Time for a new approach to obesity
A recent parliamentary study has revealed that 88% of people with obesity have been stigmatised, criticised or abused as a result of their obesity. The All-Party Parliamentary Group on Obesity has launched a report which finds the NHS is failing people with obesity. A survey conducted by the Group found that four out of ten people with obesity found it difficult to access lifestyle and prevention services.
The Group has called for:
- A national obesity strategy, bringing together different government departments, to ensure children are protected from junk food and adults with obesity who seek help from their GP have access to advice and treatment. Access to effective obesity services is currently a postcode lottery, with decisions on funding for obesity services being made by local commissioners. A whole-system approach with government backing, they said, would make action more likely.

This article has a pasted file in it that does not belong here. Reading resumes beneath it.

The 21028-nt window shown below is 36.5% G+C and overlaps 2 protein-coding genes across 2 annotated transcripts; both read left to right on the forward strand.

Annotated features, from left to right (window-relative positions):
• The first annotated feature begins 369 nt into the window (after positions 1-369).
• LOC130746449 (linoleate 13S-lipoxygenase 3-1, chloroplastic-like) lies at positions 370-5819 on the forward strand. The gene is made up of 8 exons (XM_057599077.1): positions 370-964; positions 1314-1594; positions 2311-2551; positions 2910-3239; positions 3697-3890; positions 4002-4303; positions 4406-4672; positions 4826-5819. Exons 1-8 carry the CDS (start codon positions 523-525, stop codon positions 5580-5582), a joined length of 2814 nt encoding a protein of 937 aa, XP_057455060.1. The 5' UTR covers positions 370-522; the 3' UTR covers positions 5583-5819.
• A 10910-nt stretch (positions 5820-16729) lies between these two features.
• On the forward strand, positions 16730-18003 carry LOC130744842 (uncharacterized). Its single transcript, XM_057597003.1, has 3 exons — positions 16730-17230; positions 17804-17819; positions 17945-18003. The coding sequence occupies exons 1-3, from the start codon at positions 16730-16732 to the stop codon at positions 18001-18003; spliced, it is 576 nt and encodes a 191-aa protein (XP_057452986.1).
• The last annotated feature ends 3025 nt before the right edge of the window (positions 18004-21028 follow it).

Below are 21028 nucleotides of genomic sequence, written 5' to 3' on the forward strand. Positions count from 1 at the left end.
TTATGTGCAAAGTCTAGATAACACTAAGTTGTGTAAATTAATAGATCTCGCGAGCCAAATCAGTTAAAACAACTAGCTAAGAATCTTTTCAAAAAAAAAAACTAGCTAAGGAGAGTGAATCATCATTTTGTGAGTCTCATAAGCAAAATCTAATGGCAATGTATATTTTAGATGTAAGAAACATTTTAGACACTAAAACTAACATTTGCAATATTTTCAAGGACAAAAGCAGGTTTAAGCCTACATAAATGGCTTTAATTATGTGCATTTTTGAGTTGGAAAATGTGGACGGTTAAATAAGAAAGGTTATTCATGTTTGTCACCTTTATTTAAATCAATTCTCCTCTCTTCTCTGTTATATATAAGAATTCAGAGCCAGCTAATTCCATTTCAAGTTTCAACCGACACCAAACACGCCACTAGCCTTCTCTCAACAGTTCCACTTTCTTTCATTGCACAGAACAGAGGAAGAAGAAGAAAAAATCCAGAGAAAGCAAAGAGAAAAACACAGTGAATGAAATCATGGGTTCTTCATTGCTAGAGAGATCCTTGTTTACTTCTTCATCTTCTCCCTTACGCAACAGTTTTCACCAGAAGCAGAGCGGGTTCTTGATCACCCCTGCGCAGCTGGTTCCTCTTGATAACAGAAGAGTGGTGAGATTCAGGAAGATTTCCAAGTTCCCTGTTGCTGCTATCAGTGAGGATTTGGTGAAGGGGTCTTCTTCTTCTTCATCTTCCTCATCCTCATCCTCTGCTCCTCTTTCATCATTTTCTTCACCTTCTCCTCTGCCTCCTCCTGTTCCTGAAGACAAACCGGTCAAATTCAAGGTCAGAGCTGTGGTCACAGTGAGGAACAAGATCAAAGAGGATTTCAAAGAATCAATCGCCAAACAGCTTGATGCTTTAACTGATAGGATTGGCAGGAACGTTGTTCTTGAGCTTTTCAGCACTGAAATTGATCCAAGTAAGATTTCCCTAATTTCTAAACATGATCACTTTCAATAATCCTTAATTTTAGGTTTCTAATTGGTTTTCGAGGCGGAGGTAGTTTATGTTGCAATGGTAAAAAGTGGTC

- The Government to lead or support efforts by the clinical community to investigate whether obesity should be classified as a disease in the UK, and what this would mean for the NHS and other services.
- The Government to commission or support the development of a thorough, peer-reviewed cost benefit analysis of earlier intervention and treatment of patients with obesity.
- A 9 pm watershed for advertisements for junk food, to tackle childhood obesity.
Andrew Selous MP, chair of the All-Party Parliamentary Group, said: “The need to tackle obesity is rising fast up the political agenda, and I am pleased to launch this timely report into the whole obesity pathway. Our cross-party group is calling for an ambitious national obesity strategy which covers the prevention and treatment of childhood and adult obesity. We want to see the NHS provide an appropriate and uniform service to people with obesity across the country. If we don’t tackle the obesity crisis effectively, the additional pressures on the NHS will be unsustainable.”
Main findings of the report
Download the APPG report on obesity from https://www.aso.org.uk/wp-content/uploads/2018/05/APPG-Obesity-Report-May-2018.pdf